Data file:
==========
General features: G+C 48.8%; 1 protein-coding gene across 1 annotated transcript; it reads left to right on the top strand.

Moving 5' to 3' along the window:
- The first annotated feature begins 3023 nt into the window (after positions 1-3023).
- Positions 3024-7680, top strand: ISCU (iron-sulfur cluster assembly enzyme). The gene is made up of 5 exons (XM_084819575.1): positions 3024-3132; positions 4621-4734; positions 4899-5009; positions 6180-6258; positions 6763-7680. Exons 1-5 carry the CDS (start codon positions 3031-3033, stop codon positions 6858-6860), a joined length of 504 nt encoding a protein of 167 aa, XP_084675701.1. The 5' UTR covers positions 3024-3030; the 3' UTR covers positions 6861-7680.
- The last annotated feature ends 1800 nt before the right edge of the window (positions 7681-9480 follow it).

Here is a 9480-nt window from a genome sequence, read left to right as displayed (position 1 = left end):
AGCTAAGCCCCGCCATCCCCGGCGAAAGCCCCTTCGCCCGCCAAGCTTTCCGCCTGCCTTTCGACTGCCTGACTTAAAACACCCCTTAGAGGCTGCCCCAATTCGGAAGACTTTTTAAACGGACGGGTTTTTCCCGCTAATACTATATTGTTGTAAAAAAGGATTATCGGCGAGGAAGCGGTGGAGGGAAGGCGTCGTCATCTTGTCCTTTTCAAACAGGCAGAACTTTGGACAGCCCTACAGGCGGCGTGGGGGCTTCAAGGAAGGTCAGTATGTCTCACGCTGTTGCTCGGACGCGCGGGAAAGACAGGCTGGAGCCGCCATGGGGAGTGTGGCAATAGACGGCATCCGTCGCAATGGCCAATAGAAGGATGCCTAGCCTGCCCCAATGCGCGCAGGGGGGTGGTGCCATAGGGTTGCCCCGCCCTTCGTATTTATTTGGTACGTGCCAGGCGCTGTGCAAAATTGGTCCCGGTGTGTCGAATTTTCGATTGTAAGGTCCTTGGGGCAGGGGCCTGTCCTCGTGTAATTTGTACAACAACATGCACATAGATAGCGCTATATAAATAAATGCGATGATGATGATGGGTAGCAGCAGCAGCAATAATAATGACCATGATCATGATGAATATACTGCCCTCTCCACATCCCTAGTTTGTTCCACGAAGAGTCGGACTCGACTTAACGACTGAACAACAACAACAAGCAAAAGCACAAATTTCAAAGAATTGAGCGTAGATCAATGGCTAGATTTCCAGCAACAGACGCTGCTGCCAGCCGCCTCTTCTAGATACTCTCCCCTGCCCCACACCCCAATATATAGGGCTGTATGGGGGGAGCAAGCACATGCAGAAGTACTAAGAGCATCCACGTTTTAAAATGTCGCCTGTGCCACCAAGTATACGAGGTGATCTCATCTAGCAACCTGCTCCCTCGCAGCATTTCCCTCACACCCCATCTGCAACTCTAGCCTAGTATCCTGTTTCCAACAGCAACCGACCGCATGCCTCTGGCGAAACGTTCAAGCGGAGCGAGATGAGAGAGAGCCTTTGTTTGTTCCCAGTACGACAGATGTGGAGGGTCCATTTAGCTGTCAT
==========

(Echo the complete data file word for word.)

General features: G+C 48.8%; 1 protein-coding gene across 1 annotated transcript; it reads left to right on the top strand.

Moving 5' to 3' along the window:
- The first annotated feature begins 3023 nt into the window (after positions 1-3023).
- Positions 3024-7680, top strand: ISCU (iron-sulfur cluster assembly enzyme). The gene is made up of 5 exons (XM_084819575.1): positions 3024-3132; positions 4621-4734; positions 4899-5009; positions 6180-6258; positions 6763-7680. Exons 1-5 carry the CDS (start codon positions 3031-3033, stop codon positions 6858-6860), a joined length of 504 nt encoding a protein of 167 aa, XP_084675701.1. The 5' UTR covers positions 3024-3030; the 3' UTR covers positions 6861-7680.
- The last annotated feature ends 1800 nt before the right edge of the window (positions 7681-9480 follow it).

Here is a 9480-nt window from a genome sequence, read left to right as displayed (position 1 = left end):
AGCTAAGCCCCGCCATCCCCGGCGAAAGCCCCTTCGCCCGCCAAGCTTTCCGCCTGCCTTTCGACTGCCTGACTTAAAACACCCCTTAGAGGCTGCCCCAATTCGGAAGACTTTTTAAACGGACGGGTTTTTCCCGCTAATACTATATTGTTGTAAAAAAGGATTATCGGCGAGGAAGCGGTGGAGGGAAGGCGTCGTCATCTTGTCCTTTTCAAACAGGCAGAACTTTGGACAGCCCTACAGGCGGCGTGGGGGCTTCAAGGAAGGTCAGTATGTCTCACGCTGTTGCTCGGACGCGCGGGAAAGACAGGCTGGAGCCGCCATGGGGAGTGTGGCAATAGACGGCATCCGTCGCAATGGCCAATAGAAGGATGCCTAGCCTGCCCCAATGCGCGCAGGGGGGTGGTGCCATAGGGTTGCCCCGCCCTTCGTATTTATTTGGTACGTGCCAGGCGCTGTGCAAAATTGGTCCCGGTGTGTCGAATTTTCGATTGTAAGGTCCTTGGGGCAGGGGCCTGTCCTCGTGTAATTTGTACAACAACATGCACATAGATAGCGCTATATAAATAAATGCGATGATGATGATGGGTAGCAGCAGCAGCAATAATAATGACCATGATCATGATGAATATACTGCCCTCTCCACATCCCTAGTTTGTTCCACGAAGAGTCGGACTCGACTTAACGACTGAACAACAACAACAAGCAAAAGCACAAATTTCAAAGAATTGAGCGTAGATCAATGGCTAGATTTCCAGCAACAGACGCTGCTGCCAGCCGCCTCTTCTAGATACTCTCCCCTGCCCCACACCCCAATATATAGGGCTGTATGGGGGGAGCAAGCACATGCAGAAGTACTAAGAGCATCCACGTTTTAAAATGTCGCCTGTGCCACCAAGTATACGAGGTGATCTCATCTAGCAACCTGCTCCCTCGCAGCATTTCCCTCACACCCCATCTGCAACTCTAGCCTAGTATCCTGTTTCCAACAGCAACCGACCGCATGCCTCTGGCGAAACGTTCAAGCGGAGCGAGATGAGAGAGAGCCTTTGTTTGTTCCCAGTACGACAGATGTGGAGGGTCCATTTAGCTGTCAT